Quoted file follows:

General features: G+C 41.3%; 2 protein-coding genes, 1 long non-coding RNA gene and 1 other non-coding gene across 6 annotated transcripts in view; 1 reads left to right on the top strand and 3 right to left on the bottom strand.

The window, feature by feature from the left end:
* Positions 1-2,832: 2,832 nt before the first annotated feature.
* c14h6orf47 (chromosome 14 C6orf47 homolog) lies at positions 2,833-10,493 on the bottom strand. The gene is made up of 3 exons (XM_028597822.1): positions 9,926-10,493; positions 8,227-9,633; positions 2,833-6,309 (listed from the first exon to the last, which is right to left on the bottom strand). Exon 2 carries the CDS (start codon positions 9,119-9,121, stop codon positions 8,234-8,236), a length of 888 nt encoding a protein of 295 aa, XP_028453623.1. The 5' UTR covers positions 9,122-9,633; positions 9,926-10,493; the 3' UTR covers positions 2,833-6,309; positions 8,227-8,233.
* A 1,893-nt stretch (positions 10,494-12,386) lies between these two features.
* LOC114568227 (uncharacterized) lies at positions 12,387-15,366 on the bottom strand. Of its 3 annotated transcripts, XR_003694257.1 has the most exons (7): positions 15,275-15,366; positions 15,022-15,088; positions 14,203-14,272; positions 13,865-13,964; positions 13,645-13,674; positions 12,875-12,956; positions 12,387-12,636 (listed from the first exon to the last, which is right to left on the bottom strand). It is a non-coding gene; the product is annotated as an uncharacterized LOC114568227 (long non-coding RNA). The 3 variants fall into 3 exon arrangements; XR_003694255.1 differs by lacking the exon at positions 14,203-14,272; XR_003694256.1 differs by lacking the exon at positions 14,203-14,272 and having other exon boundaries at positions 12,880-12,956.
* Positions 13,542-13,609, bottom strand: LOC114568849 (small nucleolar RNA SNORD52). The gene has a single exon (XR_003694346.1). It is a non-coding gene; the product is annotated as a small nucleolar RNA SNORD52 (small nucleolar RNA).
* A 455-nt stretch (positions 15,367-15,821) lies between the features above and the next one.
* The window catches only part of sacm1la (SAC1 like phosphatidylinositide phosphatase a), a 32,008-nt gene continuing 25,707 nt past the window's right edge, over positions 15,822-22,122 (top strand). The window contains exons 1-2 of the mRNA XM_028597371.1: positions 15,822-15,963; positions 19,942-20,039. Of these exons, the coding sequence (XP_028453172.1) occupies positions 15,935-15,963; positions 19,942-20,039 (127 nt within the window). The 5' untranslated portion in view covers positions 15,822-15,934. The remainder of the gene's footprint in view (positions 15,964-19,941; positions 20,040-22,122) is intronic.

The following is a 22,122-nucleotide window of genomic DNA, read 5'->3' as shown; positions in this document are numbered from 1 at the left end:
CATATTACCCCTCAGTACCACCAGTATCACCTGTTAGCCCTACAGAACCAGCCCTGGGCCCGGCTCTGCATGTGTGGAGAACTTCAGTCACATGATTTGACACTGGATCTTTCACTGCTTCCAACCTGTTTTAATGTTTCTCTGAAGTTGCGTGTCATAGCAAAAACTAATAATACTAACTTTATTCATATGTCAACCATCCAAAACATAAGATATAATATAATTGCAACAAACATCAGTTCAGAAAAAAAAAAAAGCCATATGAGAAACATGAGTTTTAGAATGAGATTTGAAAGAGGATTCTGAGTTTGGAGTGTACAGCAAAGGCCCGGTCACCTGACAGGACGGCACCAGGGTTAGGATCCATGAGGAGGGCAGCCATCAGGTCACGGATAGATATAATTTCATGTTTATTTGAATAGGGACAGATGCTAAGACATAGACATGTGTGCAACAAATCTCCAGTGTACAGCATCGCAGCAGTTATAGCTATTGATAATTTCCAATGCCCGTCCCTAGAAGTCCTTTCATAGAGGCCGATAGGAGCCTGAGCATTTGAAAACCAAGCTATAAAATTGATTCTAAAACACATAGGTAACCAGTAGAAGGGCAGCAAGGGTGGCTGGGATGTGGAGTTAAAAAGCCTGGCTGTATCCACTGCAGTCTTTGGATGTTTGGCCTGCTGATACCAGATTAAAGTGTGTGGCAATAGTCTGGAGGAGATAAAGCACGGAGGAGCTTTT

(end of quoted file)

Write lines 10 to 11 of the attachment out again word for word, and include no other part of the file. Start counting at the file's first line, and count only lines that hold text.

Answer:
The following is a 22,122-nucleotide window of genomic DNA, read 5'->3' as shown; positions in this document are numbered from 1 at the left end:
CATATTACCCCTCAGTACCACCAGTATCACCTGTTAGCCCTACAGAACCAGCCCTGGGCCCGGCTCTGCATGTGTGGAGAACTTCAGTCACATGATTTGACACTGGATCTTTCACTGCTTCCAACCTGTTTTAATGTTTCTCTGAAGTTGCGTGTCATAGCAAAAACTAATAATACTAACTTTATTCATATGTCAACCATCCAAAACATAAGATATAATATAATTGCAACAAACATCAGTTCAGAAAAAAAAAAAAGCCATATGAGAAACATGAGTTTTAGAATGAGATTTGAAAGAGGATTCTGAGTTTGGAGTGTACAGCAAAGGCCCGGTCACCTGACAGGACGGCACCAGGGTTAGGATCCATGAGGAGGGCAGCCATCAGGTCACGGATAGATATAATTTCATGTTTATTTGAATAGGGACAGATGCTAAGACATAGACATGTGTGCAACAAATCTCCAGTGTACAGCATCGCAGCAGTTATAGCTATTGATAATTTCCAATGCCCGTCCCTAGAAGTCCTTTCATAGAGGCCGATAGGAGCCTGAGCATTTGAAAACCAAGCTATAAAATTGATTCTAAAACACATAGGTAACCAGTAGAAGGGCAGCAAGGGTGGCTGGGATGTGGAGTTAAAAAGCCTGGCTGTATCCACTGCAGTCTTTGGATGTTTGGCCTGCTGATACCAGATTAAAGTGTGTGGCAATAGTCTGGAGGAGATAAAGCACGGAGGAGCTTTT